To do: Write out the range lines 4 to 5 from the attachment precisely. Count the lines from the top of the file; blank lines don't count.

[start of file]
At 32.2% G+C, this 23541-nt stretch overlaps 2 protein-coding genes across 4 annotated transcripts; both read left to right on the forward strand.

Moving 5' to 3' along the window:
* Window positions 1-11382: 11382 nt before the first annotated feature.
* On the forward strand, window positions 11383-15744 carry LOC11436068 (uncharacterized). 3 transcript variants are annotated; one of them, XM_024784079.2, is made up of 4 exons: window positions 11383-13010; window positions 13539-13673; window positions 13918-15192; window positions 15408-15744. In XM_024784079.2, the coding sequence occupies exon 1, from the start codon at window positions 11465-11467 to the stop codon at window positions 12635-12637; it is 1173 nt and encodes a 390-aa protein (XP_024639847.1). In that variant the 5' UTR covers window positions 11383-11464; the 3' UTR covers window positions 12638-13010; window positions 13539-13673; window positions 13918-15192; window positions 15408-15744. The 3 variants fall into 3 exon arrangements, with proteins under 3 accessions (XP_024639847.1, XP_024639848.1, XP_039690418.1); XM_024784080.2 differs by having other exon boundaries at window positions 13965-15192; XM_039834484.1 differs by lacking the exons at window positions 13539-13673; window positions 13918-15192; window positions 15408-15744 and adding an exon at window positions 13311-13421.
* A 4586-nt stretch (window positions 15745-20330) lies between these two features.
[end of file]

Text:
* On the forward strand, window positions 11383-15744 carry LOC11436068 (uncharacterized). 3 transcript variants are annotated; one of them, XM_024784079.2, is made up of 4 exons: window positions 11383-13010; window positions 13539-13673; window positions 13918-15192; window positions 15408-15744. In XM_024784079.2, the coding sequence occupies exon 1, from the start codon at window positions 11465-11467 to the stop codon at window positions 12635-12637; it is 1173 nt and encodes a 390-aa protein (XP_024639847.1). In that variant the 5' UTR covers window positions 11383-11464; the 3' UTR covers window positions 12638-13010; window positions 13539-13673; window positions 13918-15192; window positions 15408-15744. The 3 variants fall into 3 exon arrangements, with proteins under 3 accessions (XP_024639847.1, XP_024639848.1, XP_039690418.1); XM_024784080.2 differs by having other exon boundaries at window positions 13965-15192; XM_039834484.1 differs by lacking the exons at window positions 13539-13673; window positions 13918-15192; window positions 15408-15744 and adding an exon at window positions 13311-13421.
* A 4586-nt stretch (window positions 15745-20330) lies between these two features.